Australia’s unique biodiversity evolved over millions of years. There would have been challenges such as ice ages, droughts, fires, but none to compare with the arrival of white settlers who relentlessly cleared land for agriculture and forestry, and still do. Luckily some farmers see the value of restoring natural ecosystems to promote the beneficial effect of insects, birds and mammals. Organisations like Trust for Nature, https://www.trustfornature.org.au/ , and Victorian Landcare, https://www.landcarevic.org.au ,are vigorously encouraging them.
Although as individuals we are not large land holders in Banyule, we can all still use our influence to protect biodiversity. It has never been more important to participate in the process of drafting national and local legislation. The federal Environment Protection and Biodiversity Conservation Act 1999 (EPBC Act) has been under review and WCS added our plea for tighter regulations. However, despite advice from leading national environmental agencies, the Morrison government wants to divest its overarching oversight to the states. This is generally considered to spell disaster for threatened species.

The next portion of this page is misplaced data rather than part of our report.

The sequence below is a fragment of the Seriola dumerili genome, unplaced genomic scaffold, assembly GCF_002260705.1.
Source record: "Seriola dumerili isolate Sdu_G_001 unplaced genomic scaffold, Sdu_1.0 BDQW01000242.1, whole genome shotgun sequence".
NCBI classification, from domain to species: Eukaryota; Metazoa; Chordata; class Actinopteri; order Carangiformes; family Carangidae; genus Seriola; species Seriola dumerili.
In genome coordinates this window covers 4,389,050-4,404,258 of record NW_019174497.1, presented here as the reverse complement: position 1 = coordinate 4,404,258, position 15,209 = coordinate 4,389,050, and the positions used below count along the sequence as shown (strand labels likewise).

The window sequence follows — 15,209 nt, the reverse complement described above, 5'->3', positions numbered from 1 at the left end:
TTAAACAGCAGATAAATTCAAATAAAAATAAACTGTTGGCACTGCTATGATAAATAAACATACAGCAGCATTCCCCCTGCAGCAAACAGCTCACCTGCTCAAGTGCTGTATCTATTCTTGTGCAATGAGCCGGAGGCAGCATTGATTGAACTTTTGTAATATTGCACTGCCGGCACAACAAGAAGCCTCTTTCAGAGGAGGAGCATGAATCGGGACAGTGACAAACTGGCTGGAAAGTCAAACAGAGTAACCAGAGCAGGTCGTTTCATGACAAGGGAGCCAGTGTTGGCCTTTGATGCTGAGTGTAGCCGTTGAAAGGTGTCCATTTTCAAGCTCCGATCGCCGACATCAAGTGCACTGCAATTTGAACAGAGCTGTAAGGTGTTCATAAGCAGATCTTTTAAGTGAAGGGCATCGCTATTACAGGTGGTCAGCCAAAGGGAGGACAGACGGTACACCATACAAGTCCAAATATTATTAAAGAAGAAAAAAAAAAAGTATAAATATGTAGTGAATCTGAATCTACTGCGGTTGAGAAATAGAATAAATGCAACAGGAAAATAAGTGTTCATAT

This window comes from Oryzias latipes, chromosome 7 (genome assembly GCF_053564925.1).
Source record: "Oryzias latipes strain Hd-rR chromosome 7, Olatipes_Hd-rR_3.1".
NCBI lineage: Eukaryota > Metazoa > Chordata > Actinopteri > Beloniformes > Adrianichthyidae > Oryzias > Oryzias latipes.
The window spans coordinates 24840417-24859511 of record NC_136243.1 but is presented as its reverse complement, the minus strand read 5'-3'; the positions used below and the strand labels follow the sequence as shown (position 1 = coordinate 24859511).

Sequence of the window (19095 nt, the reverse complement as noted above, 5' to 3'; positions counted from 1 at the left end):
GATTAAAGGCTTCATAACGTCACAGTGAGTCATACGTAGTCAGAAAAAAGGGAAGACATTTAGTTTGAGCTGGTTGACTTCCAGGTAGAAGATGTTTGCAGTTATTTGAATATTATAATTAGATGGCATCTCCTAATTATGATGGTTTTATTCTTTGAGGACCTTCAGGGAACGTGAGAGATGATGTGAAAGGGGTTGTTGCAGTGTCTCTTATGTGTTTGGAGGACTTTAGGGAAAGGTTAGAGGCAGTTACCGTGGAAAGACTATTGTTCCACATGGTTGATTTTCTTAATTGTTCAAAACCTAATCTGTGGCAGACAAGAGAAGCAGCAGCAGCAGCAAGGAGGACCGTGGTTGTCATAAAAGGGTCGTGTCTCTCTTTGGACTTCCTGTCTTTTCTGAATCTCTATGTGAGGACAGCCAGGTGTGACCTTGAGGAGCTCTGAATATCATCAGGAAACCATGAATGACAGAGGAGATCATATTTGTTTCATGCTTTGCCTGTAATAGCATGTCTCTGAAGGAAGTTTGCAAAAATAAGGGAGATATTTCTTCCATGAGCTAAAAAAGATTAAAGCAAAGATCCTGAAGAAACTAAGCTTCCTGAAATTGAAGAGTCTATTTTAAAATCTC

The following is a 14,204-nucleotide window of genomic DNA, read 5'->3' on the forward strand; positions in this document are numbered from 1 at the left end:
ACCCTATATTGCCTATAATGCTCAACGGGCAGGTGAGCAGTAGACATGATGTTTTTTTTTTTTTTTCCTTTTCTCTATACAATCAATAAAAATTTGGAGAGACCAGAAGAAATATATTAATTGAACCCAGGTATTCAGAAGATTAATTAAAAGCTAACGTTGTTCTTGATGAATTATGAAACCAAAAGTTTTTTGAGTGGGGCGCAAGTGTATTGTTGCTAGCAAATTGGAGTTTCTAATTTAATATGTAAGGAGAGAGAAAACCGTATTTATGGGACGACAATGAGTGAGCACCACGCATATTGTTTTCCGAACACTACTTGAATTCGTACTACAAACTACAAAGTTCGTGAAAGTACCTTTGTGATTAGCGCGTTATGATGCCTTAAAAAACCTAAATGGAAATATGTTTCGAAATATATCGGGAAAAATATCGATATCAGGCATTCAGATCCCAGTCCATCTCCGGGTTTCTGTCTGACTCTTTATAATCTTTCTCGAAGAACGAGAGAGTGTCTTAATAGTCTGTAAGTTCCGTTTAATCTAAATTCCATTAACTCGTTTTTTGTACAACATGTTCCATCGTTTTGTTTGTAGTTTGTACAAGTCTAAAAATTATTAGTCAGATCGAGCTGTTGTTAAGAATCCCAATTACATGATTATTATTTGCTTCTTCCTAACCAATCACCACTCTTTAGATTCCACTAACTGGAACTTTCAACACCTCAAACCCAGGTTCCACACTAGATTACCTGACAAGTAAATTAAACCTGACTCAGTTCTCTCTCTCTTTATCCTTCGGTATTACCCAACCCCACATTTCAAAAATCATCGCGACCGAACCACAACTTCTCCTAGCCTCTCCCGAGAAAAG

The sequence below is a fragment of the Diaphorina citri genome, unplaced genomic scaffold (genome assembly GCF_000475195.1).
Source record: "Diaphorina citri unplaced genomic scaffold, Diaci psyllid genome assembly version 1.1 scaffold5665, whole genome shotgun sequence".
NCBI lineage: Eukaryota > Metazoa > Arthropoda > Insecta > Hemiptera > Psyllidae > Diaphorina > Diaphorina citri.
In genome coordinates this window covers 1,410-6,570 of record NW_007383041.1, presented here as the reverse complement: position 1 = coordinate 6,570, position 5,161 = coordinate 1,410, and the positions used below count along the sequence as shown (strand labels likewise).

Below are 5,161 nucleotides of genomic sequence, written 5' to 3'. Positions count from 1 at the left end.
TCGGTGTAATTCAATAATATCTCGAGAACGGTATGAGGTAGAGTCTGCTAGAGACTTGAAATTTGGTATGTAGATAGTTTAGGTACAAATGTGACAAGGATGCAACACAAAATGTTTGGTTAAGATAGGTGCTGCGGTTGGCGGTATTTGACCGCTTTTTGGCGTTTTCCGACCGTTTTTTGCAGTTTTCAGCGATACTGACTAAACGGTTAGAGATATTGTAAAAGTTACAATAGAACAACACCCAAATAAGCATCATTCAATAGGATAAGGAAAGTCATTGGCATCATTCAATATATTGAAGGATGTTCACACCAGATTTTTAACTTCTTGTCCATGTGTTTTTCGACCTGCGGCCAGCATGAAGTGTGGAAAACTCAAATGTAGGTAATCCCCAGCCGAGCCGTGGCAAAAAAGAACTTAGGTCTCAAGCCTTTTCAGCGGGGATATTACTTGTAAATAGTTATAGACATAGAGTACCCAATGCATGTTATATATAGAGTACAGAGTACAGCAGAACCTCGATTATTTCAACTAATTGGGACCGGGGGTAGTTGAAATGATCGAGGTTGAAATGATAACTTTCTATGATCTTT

Victoria has its own environment protection legislation, the Flora and Fauna Guarantee Act 1988 and the Environment Protection Act 1970. Recently submissions were invited to a Parliamentary Inquiry into Ecosystem Decline in Victoria. WCS put forward a local viewpoint with the following conclusions:
- Throughout Melbourne’s north-east there is slow but steady ecosystem decline due to canopy loss, weed infestation, feral pests, insect and bird decline, further exacerbated by climate change and massive infrastructure projects.
- Victoria’s government environmental agencies need much more funding.
- There must be real and swift consequences for degrading the environment.
- There are real opportunities for first nation’s people to come back on country.
The reporting date for this inquiry has now been extended to April 30th 2021. Nonetheless, the Society will keep a watching brief on the results and continue to advocate strongly for biodiversity.